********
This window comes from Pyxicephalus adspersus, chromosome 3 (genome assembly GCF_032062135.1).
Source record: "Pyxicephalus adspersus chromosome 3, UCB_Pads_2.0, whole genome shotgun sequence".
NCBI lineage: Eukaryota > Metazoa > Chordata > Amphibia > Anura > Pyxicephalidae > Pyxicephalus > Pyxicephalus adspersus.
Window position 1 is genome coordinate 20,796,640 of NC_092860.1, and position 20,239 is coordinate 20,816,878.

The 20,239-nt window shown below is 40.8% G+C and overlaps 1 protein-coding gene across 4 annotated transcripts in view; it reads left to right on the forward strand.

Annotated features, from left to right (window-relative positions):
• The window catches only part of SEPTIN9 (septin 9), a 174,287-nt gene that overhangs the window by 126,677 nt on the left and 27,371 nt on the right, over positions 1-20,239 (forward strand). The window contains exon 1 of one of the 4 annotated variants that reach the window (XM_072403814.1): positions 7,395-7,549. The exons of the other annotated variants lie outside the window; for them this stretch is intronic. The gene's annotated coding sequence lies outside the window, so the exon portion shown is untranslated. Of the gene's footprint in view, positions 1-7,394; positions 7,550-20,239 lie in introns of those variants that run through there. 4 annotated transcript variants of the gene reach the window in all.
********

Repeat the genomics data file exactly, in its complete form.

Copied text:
This window comes from Pyxicephalus adspersus, chromosome 3 (genome assembly GCF_032062135.1).
Source record: "Pyxicephalus adspersus chromosome 3, UCB_Pads_2.0, whole genome shotgun sequence".
NCBI lineage: Eukaryota > Metazoa > Chordata > Amphibia > Anura > Pyxicephalidae > Pyxicephalus > Pyxicephalus adspersus.
Window position 1 is genome coordinate 20,796,640 of NC_092860.1, and position 20,239 is coordinate 20,816,878.

The 20,239-nt window shown below is 40.8% G+C and overlaps 1 protein-coding gene across 4 annotated transcripts in view; it reads left to right on the forward strand.

Annotated features, from left to right (window-relative positions):
• The window catches only part of SEPTIN9 (septin 9), a 174,287-nt gene that overhangs the window by 126,677 nt on the left and 27,371 nt on the right, over positions 1-20,239 (forward strand). The window contains exon 1 of one of the 4 annotated variants that reach the window (XM_072403814.1): positions 7,395-7,549. The exons of the other annotated variants lie outside the window; for them this stretch is intronic. The gene's annotated coding sequence lies outside the window, so the exon portion shown is untranslated. Of the gene's footprint in view, positions 1-7,394; positions 7,550-20,239 lie in introns of those variants that run through there. 4 annotated transcript variants of the gene reach the window in all.